I Built A List Of Growing Companies And Home Depot (NYSE:HD) Made The Cut

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For beginners, it can seem like a good idea (and an exciting prospect) to buy a company that tells a good story to investors, even if it completely lacks a track record of revenue and profit. But the reality is that when a company loses money each year, for long enough, its investors will usually take their share of those losses.

In contrast to all that, I prefer to spend time on companies like Home Depot (NYSE:HD), which has not only revenues, but also profits. Now, I’m not saying that the stock is necessarily undervalued today; but I can’t shake an appreciation for the profitability of the business itself. While a well funded company may sustain losses for years, unless its owners have an endless appetite for subsidizing the customer, it will need to generate a profit eventually, or else breathe its last breath.

Check out our latest analysis for Home Depot

How Fast Is Home Depot Growing?

As one of my mentors once told me, share price follows earnings per share (EPS). That makes EPS growth an attractive quality for any company. Impressively, Home Depot has grown EPS by 17% per year, compound, in the last three years. If the company can sustain that sort of growth, we’d expect shareholders to come away winners.

Careful consideration of revenue growth and earnings before interest and taxation (EBIT) margins can help inform a view on the sustainability of the recent profit growth. Home Depot maintained stable EBIT margins over the last year, all while growing revenue 8.0% to US$153b. That’s a real positive.

In the chart below, you can see how the company has grown earnings, and revenue, over time. Click on the chart to see the exact numbers.

NYSE:HD Earnings and Revenue History June 9th 2022

You don’t drive with your eyes on the rear-view mirror, so you might be more interested in this free report showing analyst forecasts for Home Depot’s future profits.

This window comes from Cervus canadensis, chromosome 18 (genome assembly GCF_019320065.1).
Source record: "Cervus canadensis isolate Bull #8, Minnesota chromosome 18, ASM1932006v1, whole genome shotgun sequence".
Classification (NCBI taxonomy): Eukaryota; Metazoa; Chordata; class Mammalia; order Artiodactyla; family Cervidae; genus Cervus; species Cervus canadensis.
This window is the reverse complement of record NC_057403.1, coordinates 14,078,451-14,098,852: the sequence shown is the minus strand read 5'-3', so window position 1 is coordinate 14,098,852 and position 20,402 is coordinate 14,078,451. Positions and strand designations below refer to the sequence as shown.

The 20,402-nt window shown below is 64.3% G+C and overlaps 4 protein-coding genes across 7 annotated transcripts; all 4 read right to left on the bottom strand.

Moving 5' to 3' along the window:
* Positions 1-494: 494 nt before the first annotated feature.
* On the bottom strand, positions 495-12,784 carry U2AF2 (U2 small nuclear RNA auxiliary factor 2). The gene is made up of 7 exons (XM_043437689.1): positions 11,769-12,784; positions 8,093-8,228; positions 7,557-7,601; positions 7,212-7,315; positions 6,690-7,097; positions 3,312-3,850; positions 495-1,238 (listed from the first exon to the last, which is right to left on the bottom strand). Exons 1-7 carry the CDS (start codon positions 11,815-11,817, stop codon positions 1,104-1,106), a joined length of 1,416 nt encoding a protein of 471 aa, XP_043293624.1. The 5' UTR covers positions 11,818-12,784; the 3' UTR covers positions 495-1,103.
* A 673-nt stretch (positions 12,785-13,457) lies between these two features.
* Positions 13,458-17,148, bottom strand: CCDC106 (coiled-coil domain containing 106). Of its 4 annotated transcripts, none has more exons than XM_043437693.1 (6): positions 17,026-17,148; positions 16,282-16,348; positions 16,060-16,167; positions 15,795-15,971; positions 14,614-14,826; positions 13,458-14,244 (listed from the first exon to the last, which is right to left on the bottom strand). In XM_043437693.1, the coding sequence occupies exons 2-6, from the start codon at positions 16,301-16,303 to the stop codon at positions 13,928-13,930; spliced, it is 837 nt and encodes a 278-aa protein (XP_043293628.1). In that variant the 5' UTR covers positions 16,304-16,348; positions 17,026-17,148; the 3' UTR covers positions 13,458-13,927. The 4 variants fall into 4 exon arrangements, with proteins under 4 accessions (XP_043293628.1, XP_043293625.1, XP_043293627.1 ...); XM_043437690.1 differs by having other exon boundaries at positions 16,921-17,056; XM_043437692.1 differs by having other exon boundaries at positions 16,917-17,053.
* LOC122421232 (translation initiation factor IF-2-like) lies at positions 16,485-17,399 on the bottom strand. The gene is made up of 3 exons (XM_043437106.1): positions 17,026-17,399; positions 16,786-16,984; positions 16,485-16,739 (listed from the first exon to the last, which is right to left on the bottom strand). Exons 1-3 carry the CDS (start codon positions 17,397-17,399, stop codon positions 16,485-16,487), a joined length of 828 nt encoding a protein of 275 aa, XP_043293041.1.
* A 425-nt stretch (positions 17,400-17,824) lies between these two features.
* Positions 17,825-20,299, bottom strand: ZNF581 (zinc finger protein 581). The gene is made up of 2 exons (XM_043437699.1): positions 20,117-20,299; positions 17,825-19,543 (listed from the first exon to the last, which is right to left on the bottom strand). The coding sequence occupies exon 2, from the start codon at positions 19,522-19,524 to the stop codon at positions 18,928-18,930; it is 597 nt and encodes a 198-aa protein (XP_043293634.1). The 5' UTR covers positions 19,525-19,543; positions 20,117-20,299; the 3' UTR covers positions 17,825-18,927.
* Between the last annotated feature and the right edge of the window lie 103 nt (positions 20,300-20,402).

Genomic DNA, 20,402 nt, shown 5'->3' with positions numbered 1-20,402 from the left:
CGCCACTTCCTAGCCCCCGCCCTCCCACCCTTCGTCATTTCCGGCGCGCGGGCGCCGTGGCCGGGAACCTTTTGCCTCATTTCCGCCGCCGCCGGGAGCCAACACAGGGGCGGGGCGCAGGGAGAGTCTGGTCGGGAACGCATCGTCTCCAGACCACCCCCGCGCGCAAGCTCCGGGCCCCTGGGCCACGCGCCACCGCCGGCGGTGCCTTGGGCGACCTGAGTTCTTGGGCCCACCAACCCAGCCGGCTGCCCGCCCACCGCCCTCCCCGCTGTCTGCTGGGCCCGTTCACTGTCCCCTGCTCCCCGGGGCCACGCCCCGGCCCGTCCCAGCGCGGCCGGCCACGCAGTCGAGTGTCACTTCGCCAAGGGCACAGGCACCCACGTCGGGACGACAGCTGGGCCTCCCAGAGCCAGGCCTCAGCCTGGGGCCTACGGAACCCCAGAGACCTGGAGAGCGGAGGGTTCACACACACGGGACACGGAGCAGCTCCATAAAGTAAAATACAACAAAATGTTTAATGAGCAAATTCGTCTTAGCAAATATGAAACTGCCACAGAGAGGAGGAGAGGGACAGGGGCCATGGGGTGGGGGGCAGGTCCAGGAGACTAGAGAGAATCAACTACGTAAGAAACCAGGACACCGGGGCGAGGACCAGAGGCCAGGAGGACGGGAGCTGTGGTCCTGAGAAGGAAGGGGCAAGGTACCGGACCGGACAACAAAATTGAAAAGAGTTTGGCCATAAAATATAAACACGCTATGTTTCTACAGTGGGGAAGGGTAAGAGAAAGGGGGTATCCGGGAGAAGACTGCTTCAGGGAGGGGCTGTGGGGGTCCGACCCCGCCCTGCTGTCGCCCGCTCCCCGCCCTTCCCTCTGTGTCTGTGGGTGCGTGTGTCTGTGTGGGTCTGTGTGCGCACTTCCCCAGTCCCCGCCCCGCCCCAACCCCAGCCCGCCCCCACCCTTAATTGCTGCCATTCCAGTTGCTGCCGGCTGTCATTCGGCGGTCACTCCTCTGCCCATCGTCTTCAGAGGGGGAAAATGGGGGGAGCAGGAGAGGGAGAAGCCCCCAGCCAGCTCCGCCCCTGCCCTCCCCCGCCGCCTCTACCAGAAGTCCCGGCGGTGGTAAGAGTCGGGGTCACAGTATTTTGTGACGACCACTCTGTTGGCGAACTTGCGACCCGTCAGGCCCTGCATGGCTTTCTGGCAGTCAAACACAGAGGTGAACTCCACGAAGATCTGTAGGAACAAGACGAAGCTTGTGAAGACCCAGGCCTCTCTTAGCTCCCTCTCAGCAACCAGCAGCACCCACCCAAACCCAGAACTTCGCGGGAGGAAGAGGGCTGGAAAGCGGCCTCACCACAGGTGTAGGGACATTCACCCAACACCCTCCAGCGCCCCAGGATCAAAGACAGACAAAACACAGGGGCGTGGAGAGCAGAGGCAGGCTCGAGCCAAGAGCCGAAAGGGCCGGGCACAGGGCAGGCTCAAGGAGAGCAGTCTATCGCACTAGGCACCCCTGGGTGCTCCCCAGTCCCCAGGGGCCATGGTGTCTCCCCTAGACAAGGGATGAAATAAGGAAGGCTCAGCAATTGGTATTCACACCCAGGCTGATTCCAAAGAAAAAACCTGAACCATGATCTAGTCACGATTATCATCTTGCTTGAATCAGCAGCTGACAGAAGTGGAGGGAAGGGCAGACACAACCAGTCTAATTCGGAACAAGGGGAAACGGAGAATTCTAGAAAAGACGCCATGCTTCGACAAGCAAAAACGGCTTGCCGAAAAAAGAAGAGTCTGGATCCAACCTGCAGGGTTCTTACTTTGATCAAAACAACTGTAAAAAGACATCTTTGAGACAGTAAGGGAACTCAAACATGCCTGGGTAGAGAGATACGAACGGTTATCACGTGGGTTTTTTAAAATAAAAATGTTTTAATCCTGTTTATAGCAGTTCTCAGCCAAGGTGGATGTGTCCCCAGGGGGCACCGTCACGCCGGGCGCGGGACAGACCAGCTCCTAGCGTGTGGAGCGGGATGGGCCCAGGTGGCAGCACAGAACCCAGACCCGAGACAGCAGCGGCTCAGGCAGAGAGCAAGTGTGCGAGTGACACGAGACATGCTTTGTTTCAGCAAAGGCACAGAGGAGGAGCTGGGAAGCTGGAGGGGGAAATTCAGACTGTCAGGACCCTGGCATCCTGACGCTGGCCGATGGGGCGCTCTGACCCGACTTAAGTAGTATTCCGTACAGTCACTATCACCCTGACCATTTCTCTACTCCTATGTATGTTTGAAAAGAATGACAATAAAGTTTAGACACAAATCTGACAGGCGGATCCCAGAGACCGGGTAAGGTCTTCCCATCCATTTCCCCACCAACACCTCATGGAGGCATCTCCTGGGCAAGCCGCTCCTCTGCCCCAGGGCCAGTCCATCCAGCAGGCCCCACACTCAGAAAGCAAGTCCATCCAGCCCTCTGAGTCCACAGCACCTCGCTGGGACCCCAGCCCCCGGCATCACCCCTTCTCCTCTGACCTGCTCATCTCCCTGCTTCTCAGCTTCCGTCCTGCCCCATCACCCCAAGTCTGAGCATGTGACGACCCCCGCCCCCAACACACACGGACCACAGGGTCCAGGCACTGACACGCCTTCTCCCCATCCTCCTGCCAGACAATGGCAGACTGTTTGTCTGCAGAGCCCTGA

Are Home Depot Insiders Aligned With All Shareholders?

Since Home Depot has a market capitalization of US$306b, we wouldn’t expect insiders to hold a large percentage of shares. But we do take comfort from the fact that they are investors in the company. Indeed, they have a glittering mountain of wealth invested in it, currently valued at US$225m. This suggests to me that leadership will be very mindful of shareholders’ interests when making decisions!

It means a lot to see insiders invested in the business, but I find myself wondering if remuneration policies are shareholder friendly. A brief analysis of the CEO compensation suggests they are. I discovered that the median total compensation for the CEOs of companies like Home Depot, with market caps over US$8.0b, is about US$13m.

The Home Depot CEO received US$8.2m in compensation for the year ending . That seems pretty reasonable, especially given its below the median for similar sized companies. CEO compensation is hardly the most important aspect of a company to consider, but when its reasonable that does give me a little more confidence that leadership are looking out for shareholder interests. It can also be a sign of a culture of integrity, in a broader sense.

Is Home Depot Worth Keeping An Eye On?

You can’t deny that Home Depot has grown its earnings per share at a very impressive rate. That’s attractive. If you need more convincing beyond that EPS growth rate, don’t forget about the reasonable remuneration and the high insider ownership. This may only be a fast rundown, but the takeaway for me is that Home Depot is worth keeping an eye on. We should say that we’ve discovered 1 warning sign for Home Depot that you should be aware of before investing here.

You can invest in any company you want. But if you prefer to focus on stocks that have demonstrated insider buying, here is a list of companies with insider buying in the last three months.

Please note the insider transactions discussed in this article refer to reportable transactions in the relevant jurisdiction.

This article by Simply Wall St is general in nature. We provide commentary based on historical data and analyst forecasts only using an unbiased methodology and our articles are not intended to be financial advice. It does not constitute a recommendation to buy or sell any stock, and does not take account of your objectives, or your financial situation. We aim to bring you long-term focused analysis driven by fundamental data. Note that our analysis may not factor in the latest price-sensitive company announcements or qualitative material. Simply Wall St has no position in any stocks mentioned.

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